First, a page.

You probably haven't heard of this UL, as it's not well known outside Data Mining circles.
There is a story that a large supermarket chain, usually Wal-Mart, did an analysis of customers' buying habits and found a statistically significant correlation between purchases of beer and purchases of nappies (diapers in the US). It was theorized that the reason for this was that fathers were stopping off at Wal-Mart to buy nappies for their babies, and since they could no longer go down to the pub as often, would buy beer as well. As a result of this finding, the supermarket chain is alleged to have the nappies next to the beer, resulting in increased sales of both.
I mentioned this story to someone who orks bovines, and who is otherwise a reliable source of information, and he said that it was found when Wal Mart analysed their customers' purchases.
Remaining skeptical, I did a web search on 'Wal Mart beer diapers', which turned up two items which mentioned the association, one of which mentioned Wal Mart in the same paragraph but didn't actually mention that the analysis was done for them. In both items, it is talked about apocryphally:
Doug Alexander has this to say:
Market basket analysis - Understand what products or services are commonly purchased together; e.g., beer and diapers.
The Knowledge Banks has this to say:
"As classically defined, a data warehouse involves pulling data from defined sources and integrating that data so that it is no longer simply operational but strategic information. One reason for such a narrow interpretation is that until recently, data warehousing was used almost exclusively in the business world, most notably in retail outlets like Wal-Mart. Corporate managers with an eye on the bottom line utilize the technology to detect consumer buying habits and formulate strategic marketing plans accordingly. For example, by scanning each sale into a data warehouse, grocery stores have determined that men in their 20s who purchase beer on Fridays after work are also likely to buy a pack of diapers. Thus, a display of Pampers or another brand might be set up in the beer aisle, or merchants will put one (but not both) of the products on sale on Friday evenings."
I have a reference in print for this story which clearly links the story to Wal-Mart: Sean Kelly's Data Warehousing: The Route to Mass Customization, a 1996 release from John Wiley & Sons, New York.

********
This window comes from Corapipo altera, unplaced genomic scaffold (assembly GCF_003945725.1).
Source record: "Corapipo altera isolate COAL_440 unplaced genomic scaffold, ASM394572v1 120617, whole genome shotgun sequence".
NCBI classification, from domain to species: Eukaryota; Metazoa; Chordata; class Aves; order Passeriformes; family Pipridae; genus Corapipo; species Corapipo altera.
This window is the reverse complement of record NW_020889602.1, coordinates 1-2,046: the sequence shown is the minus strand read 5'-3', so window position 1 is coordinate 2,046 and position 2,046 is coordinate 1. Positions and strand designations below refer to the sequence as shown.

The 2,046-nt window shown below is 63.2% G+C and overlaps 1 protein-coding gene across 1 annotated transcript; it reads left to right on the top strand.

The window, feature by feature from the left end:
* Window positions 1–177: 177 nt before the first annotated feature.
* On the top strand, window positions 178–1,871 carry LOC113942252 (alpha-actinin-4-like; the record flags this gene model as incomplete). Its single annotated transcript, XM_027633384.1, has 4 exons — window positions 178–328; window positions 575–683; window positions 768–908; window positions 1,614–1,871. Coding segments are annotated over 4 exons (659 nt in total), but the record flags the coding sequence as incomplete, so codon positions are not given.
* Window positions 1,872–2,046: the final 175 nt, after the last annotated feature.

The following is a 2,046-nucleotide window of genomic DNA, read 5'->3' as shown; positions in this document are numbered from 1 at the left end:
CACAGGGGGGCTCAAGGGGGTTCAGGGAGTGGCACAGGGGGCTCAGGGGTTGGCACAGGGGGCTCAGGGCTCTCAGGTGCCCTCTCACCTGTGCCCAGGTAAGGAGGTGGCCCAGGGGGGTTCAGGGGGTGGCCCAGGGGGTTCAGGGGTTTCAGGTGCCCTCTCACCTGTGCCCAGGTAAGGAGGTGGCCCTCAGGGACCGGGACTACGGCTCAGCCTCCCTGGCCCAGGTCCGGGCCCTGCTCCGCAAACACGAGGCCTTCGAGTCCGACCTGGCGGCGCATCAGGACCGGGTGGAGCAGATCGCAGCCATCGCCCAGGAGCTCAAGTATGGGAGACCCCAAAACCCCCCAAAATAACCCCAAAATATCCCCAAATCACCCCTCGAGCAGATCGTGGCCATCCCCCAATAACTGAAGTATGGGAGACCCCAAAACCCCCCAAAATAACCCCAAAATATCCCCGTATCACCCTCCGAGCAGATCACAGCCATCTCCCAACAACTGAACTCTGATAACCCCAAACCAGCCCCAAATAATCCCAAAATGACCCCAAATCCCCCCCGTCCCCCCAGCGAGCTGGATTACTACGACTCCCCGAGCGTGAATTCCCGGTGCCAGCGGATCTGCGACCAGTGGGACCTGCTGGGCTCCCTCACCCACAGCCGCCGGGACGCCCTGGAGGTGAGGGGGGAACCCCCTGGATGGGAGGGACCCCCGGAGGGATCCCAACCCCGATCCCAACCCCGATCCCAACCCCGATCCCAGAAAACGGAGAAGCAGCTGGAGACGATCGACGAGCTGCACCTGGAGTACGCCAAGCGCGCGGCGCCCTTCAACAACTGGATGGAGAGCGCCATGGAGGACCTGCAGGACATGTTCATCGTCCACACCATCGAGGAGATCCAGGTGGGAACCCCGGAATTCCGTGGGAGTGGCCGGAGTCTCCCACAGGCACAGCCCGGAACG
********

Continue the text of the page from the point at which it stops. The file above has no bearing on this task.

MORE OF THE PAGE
These three web sites are a sample of those on the web which vector the legend. They are uncritical.
The stories are embellished with plausible sounding factoids, e.g.
increased sales as a percentage:
The second quote does use the world "legendary", but this seems to be used in the sense "renowned" rather than implying any skepticism.
One web site, The
Land Mines of Data Mining, is skeptical and has this to say:
"Thus, one infamous "fact" that a store turned up through data mining a few years ago was a correlation between sales of beer and sales of diapers. While this amusing result was widely reported, nobody could figure out why people seemed to buy beer and diapers at the same time. What coherent marketing strategy can emerge from such factlets?
... and goes on to say ...
The fact is that data mining itself is in the diaper stage."
A data mining cow orker writes:
"basically people were reviewing data, possibly for Wal-Mart, and speculated that it would be interesting to find a link between 'Beer and Nappies'. From there on the myth was created."
Another data mining cow orker writes:
Lynette Dyer (of Cogit) gave a very good presentation that played down much of the hype around data mining, emphasising the need for a clear business value proposition. She also debunked the 'beer and nappies' example, which she said was invented by Tom XXXX as a joke when he and others were doing some analysis for Wal-Mart.
Spotted on Sydney Morning Herald - Computers: "Sometimes the data can throw up surprises: mining of databases held by 7-Eleven stores in the US revealed a link between purchases of beer and nappies. When they were moved together, sales of both increased, says Williams."
One of the key indicators of an urban legend is that the same legend is associated with many people or organizations, e.g. the well known UL about Rod Stewart spread to Marc Almond. It appears that this one has spread from Wal-Mart to 7-11.
That, plus two data miners I know well vouching for its lack of voracity suggests that this UL is probably false.
Postscript: Now that Wal-Mart has taken over ASDA, I'll be able to check the relative location of beer and nappies there personally.
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